Skip to content
Link copied to clipboard

Caregivers in Pa. and N.J. provide $31 billion in free care. AARP says that’s ‘unsustainable.’

Caregiving is becoming more complex. Caregivers need more training and help, the organization said.

In 2017, 41 million American caregivers provided unpaid care worth $470 billion, a new report from AARP said.
In 2017, 41 million American caregivers provided unpaid care worth $470 billion, a new report from AARP said.Read moreDreamstime / MCT

A new report from AARP estimates that in 2017, the nation’s 41 million family caregivers provided $470 billion worth of unpaid care to their loved ones.

It said about 12% of Pennsylvania and New Jersey adults are caregivers. Pennsylvanians provided $18.2 billion in care compared with $12.9 billion for caregivers in New Jersey.

The report, released Thursday, is based on an analysis of four surveys of family caregivers between 2015 and 2018.

It said family caregiving is becoming more difficult and complex because caregivers are helping people with more challenging needs and are often juggling work and family responsibilities. Sixty percent of caregivers also work either full- or part-time.

While caregiving can be deeply rewarding, the report said, caregivers often are physically and emotionally exhausted, and feel unprepared to do the work required. Money is an issue for many. Caregivers often have to spend their own money to help a loved one who needs care. They also can find it difficult to keep working while dealing with a loved one’s medical needs.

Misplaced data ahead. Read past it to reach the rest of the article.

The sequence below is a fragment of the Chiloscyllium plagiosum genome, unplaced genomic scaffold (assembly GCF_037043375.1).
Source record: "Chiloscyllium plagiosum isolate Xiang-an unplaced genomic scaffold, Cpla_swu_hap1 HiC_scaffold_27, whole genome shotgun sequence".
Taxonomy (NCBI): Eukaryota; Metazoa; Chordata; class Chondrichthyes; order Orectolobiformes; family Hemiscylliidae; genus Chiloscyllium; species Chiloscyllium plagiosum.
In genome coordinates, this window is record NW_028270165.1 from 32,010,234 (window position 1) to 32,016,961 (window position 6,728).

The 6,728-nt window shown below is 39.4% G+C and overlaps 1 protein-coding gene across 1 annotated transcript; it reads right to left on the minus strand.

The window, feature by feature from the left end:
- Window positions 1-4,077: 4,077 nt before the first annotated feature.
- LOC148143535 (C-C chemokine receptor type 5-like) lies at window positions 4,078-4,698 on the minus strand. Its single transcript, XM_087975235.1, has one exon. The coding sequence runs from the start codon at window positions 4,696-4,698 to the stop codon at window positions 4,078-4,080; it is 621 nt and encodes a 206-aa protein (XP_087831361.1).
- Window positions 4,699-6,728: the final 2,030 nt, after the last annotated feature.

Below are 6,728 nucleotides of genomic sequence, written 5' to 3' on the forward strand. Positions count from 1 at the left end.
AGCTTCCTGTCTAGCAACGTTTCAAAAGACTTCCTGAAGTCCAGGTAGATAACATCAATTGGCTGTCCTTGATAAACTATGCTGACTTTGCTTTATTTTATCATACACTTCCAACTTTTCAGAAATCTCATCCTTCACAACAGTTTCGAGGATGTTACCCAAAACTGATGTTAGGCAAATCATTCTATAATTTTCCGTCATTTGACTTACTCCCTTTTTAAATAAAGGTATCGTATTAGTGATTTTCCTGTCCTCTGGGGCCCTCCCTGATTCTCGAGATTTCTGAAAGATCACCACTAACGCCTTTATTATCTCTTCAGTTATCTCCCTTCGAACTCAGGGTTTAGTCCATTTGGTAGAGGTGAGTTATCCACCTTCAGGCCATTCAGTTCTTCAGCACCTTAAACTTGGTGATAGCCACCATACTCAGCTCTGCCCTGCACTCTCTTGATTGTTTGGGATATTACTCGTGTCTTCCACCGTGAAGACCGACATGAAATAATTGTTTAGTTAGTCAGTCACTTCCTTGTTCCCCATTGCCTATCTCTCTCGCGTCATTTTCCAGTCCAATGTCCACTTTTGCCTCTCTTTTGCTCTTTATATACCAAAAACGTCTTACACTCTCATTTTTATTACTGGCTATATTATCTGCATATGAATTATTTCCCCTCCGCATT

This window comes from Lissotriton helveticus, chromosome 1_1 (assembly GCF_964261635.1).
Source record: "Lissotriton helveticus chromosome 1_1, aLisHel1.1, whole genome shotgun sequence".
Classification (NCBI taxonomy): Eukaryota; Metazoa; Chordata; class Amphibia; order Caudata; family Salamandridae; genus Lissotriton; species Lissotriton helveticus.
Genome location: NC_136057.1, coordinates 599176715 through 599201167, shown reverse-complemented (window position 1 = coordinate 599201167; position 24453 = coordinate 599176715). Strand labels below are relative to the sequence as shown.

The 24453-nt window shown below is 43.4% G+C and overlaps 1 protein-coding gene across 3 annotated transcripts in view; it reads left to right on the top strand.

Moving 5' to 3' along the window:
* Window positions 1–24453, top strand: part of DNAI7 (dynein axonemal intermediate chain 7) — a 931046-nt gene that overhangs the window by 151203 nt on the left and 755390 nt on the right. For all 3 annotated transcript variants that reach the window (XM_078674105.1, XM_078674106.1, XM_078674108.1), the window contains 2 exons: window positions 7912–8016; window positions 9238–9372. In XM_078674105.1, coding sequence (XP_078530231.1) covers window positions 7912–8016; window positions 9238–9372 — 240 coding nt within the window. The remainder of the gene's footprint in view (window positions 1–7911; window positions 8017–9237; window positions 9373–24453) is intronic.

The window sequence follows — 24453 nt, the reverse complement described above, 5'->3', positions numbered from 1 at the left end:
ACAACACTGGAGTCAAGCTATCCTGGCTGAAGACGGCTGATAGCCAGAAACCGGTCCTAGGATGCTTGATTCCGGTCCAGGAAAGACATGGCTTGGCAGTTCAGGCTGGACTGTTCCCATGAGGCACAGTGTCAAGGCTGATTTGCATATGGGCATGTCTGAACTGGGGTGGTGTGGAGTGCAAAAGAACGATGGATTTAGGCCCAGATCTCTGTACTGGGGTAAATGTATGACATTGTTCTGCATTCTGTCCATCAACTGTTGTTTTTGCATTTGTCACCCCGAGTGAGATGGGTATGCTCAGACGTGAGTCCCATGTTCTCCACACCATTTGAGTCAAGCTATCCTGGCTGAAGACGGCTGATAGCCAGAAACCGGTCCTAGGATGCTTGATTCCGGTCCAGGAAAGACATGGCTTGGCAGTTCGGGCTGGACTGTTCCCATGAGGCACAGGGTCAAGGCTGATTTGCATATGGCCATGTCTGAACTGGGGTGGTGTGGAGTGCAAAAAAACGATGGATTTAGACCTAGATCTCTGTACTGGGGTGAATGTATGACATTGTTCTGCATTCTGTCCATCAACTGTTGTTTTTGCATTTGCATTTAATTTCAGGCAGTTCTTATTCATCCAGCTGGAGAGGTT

“The expectation that families alone will provide care for an older person or an adult with a chronic, disabling, or serious health condition is unsustainable,” the report said.

The organization called for a national strategy that would help caregivers financially, reduce the complexity of care, and support the health of caregivers, who are at higher risk for health problems than people who are not taking care of family members.

It suggested that states and the federal government offer a tax credit for family caregiving and consider changes to address the effect that dropping out of the workforce to become a caregiver has on Social Security benefits. It also called for more job flexibility for caregivers and a prohibition against discrimination based on family caregiving responsibilities. The health-care system also needs to do a better job of identifying and supporting caregivers, the report said.